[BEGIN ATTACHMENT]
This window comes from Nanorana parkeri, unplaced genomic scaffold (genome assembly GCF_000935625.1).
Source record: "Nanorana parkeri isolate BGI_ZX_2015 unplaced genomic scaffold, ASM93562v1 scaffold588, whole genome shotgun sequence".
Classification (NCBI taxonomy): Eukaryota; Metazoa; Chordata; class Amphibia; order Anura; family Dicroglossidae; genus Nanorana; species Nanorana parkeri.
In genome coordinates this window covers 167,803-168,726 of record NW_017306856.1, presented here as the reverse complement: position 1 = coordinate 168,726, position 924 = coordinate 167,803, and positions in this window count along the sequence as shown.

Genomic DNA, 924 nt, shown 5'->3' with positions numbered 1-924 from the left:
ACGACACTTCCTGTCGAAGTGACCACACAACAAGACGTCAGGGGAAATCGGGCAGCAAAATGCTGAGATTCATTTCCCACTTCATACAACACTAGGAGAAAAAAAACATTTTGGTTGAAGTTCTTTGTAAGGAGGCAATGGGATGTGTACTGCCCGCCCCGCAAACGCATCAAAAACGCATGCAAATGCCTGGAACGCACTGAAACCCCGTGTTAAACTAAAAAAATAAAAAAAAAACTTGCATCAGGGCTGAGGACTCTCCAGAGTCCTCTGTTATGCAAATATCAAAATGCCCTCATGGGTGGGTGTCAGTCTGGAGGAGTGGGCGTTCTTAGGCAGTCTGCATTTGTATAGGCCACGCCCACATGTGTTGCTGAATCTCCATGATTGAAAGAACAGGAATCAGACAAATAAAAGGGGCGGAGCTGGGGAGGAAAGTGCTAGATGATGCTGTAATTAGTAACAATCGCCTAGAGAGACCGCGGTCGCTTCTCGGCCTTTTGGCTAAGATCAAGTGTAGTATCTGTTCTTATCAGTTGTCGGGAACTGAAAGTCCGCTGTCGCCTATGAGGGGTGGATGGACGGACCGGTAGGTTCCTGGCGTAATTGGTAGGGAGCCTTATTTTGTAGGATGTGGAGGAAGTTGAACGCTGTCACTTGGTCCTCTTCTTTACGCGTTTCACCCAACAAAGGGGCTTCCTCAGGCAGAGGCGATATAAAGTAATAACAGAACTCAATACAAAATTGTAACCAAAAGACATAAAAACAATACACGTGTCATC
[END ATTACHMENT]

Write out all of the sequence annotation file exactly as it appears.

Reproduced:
This window comes from Nanorana parkeri, unplaced genomic scaffold (genome assembly GCF_000935625.1).
Source record: "Nanorana parkeri isolate BGI_ZX_2015 unplaced genomic scaffold, ASM93562v1 scaffold588, whole genome shotgun sequence".
Classification (NCBI taxonomy): Eukaryota; Metazoa; Chordata; class Amphibia; order Anura; family Dicroglossidae; genus Nanorana; species Nanorana parkeri.
In genome coordinates this window covers 167,803-168,726 of record NW_017306856.1, presented here as the reverse complement: position 1 = coordinate 168,726, position 924 = coordinate 167,803, and positions in this window count along the sequence as shown.

Genomic DNA, 924 nt, shown 5'->3' with positions numbered 1-924 from the left:
ACGACACTTCCTGTCGAAGTGACCACACAACAAGACGTCAGGGGAAATCGGGCAGCAAAATGCTGAGATTCATTTCCCACTTCATACAACACTAGGAGAAAAAAAACATTTTGGTTGAAGTTCTTTGTAAGGAGGCAATGGGATGTGTACTGCCCGCCCCGCAAACGCATCAAAAACGCATGCAAATGCCTGGAACGCACTGAAACCCCGTGTTAAACTAAAAAAATAAAAAAAAAACTTGCATCAGGGCTGAGGACTCTCCAGAGTCCTCTGTTATGCAAATATCAAAATGCCCTCATGGGTGGGTGTCAGTCTGGAGGAGTGGGCGTTCTTAGGCAGTCTGCATTTGTATAGGCCACGCCCACATGTGTTGCTGAATCTCCATGATTGAAAGAACAGGAATCAGACAAATAAAAGGGGCGGAGCTGGGGAGGAAAGTGCTAGATGATGCTGTAATTAGTAACAATCGCCTAGAGAGACCGCGGTCGCTTCTCGGCCTTTTGGCTAAGATCAAGTGTAGTATCTGTTCTTATCAGTTGTCGGGAACTGAAAGTCCGCTGTCGCCTATGAGGGGTGGATGGACGGACCGGTAGGTTCCTGGCGTAATTGGTAGGGAGCCTTATTTTGTAGGATGTGGAGGAAGTTGAACGCTGTCACTTGGTCCTCTTCTTTACGCGTTTCACCCAACAAAGGGGCTTCCTCAGGCAGAGGCGATATAAAGTAATAACAGAACTCAATACAAAATTGTAACCAAAAGACATAAAAACAATACACGTGTCATC